Thursday, July 23, 2009

Traffic Snafus

Those who have to endure long commutes are often familiar with traffic jams. Given their levels of stress when they find themseleves stuck in one, they would not likely be pondering the physics of traffic jams. They might find little consolation in learning that in scientific terms "A traffic jam is simply a solid made up of idling cars" or that if they could drive like ants they may have respite from traffic.

The triggers for traffic snarls can apparently range from plain old rubbernecking to
ghost sightings. The physics of gridlocks is a much written about topic - in this old Atlantic article, the author suggests that the surest remedy would require some 1984-esque measures.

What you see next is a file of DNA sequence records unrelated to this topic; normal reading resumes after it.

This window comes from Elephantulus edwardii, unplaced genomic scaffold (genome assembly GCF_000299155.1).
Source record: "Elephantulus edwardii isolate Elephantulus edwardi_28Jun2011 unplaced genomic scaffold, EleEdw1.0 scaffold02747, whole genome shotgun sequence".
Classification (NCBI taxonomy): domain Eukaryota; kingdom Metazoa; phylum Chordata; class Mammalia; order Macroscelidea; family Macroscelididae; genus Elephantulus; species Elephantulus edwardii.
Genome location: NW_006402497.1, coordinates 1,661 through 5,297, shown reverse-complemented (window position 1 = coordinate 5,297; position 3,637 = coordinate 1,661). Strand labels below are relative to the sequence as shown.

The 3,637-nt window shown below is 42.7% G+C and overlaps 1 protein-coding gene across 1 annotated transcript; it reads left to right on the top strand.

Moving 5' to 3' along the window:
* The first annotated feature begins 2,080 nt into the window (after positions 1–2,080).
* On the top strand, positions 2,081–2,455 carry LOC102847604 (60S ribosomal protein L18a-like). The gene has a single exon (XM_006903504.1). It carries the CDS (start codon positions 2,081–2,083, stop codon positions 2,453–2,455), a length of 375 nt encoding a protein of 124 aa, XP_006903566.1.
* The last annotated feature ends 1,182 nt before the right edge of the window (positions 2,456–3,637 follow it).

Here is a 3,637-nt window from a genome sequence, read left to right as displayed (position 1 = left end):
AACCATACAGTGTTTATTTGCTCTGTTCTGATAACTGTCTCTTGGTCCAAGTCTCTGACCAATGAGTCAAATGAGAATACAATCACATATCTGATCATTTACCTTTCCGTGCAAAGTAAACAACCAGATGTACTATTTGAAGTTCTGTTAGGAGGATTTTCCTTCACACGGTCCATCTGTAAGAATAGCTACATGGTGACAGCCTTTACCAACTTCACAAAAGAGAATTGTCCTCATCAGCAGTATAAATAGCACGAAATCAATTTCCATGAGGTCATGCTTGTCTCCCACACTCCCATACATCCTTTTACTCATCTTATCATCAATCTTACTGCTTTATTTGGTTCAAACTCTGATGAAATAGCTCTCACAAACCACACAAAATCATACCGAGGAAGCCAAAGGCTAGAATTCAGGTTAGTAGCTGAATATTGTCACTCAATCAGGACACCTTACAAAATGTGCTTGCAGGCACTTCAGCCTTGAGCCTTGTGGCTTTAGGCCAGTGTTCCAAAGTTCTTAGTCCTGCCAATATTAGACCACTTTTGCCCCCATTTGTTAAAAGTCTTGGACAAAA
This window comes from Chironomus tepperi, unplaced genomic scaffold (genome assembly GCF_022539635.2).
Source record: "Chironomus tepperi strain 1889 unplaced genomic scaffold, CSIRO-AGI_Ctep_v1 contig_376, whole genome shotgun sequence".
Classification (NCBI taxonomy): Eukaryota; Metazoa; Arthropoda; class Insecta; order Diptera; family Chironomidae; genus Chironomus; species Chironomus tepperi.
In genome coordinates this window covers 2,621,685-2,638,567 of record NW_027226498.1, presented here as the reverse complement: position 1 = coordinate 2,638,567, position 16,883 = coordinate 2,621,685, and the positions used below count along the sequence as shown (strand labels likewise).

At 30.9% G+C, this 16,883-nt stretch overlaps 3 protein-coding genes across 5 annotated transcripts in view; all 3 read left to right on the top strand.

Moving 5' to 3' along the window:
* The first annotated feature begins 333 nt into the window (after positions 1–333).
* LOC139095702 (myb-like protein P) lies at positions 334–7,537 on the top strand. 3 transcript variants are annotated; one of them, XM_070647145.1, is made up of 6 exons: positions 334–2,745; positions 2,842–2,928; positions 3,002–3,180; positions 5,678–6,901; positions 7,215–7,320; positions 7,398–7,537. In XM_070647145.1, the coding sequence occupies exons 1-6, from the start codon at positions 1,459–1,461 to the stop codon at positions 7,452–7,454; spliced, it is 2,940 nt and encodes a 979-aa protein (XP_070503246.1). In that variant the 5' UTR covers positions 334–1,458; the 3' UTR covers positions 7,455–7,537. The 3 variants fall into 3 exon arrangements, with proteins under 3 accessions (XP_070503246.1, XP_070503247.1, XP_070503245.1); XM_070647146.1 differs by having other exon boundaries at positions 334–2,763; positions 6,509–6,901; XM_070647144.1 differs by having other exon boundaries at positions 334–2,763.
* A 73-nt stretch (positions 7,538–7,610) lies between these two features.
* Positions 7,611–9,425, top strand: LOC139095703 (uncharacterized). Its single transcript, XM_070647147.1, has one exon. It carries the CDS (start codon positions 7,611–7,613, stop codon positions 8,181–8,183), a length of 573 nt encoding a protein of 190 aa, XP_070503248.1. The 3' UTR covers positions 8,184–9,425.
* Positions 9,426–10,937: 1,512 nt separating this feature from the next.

Preventing flow breakdowns in a nonlinear, chaotic world could ultimately require realizing an Orwellian idea that has been suggested from time to time: directly controlling the speed and spacing of individual cars along a highway with central computers and sensors that communicate with each car's engine and brake controls.

Over at the Halfbakery idea factory someone has come up with the idea of laying conveyors over highways so the element of chaos and randomness in traffic patterns is eliminated and with it the bane of commuters around the world - the gridlock.

No comments: